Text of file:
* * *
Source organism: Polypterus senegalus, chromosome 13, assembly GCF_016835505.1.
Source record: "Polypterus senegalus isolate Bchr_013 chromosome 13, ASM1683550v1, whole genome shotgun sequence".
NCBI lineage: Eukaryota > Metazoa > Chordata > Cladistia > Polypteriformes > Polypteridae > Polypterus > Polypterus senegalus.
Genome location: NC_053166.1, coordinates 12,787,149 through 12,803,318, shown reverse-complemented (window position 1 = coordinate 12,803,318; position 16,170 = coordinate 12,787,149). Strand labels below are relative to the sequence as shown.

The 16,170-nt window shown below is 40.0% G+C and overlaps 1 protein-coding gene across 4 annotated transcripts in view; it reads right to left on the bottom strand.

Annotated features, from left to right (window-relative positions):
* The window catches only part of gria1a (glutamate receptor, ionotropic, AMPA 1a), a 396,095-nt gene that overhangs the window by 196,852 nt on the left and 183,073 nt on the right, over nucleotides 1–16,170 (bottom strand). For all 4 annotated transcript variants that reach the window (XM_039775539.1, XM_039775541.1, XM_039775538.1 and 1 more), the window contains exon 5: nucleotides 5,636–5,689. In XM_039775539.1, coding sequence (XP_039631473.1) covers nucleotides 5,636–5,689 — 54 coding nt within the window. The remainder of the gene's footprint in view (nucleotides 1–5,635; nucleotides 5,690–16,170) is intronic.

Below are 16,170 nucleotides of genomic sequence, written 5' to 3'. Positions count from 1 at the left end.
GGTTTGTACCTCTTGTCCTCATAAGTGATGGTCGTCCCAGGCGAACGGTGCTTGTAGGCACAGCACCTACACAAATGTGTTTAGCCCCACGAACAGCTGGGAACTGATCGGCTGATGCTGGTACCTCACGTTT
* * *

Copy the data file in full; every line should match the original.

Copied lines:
Source organism: Polypterus senegalus, chromosome 13, assembly GCF_016835505.1.
Source record: "Polypterus senegalus isolate Bchr_013 chromosome 13, ASM1683550v1, whole genome shotgun sequence".
NCBI lineage: Eukaryota > Metazoa > Chordata > Cladistia > Polypteriformes > Polypteridae > Polypterus > Polypterus senegalus.
Genome location: NC_053166.1, coordinates 12,787,149 through 12,803,318, shown reverse-complemented (window position 1 = coordinate 12,803,318; position 16,170 = coordinate 12,787,149). Strand labels below are relative to the sequence as shown.

The 16,170-nt window shown below is 40.0% G+C and overlaps 1 protein-coding gene across 4 annotated transcripts in view; it reads right to left on the bottom strand.

Annotated features, from left to right (window-relative positions):
* The window catches only part of gria1a (glutamate receptor, ionotropic, AMPA 1a), a 396,095-nt gene that overhangs the window by 196,852 nt on the left and 183,073 nt on the right, over nucleotides 1–16,170 (bottom strand). For all 4 annotated transcript variants that reach the window (XM_039775539.1, XM_039775541.1, XM_039775538.1 and 1 more), the window contains exon 5: nucleotides 5,636–5,689. In XM_039775539.1, coding sequence (XP_039631473.1) covers nucleotides 5,636–5,689 — 54 coding nt within the window. The remainder of the gene's footprint in view (nucleotides 1–5,635; nucleotides 5,690–16,170) is intronic.

Below are 16,170 nucleotides of genomic sequence, written 5' to 3'. Positions count from 1 at the left end.
GGTTTGTACCTCTTGTCCTCATAAGTGATGGTCGTCCCAGGCGAACGGTGCTTGTAGGCACAGCACCTACACAAATGTGTTTAGCCCCACGAACAGCTGGGAACTGATCGGCTGATGCTGGTACCTCACGTTT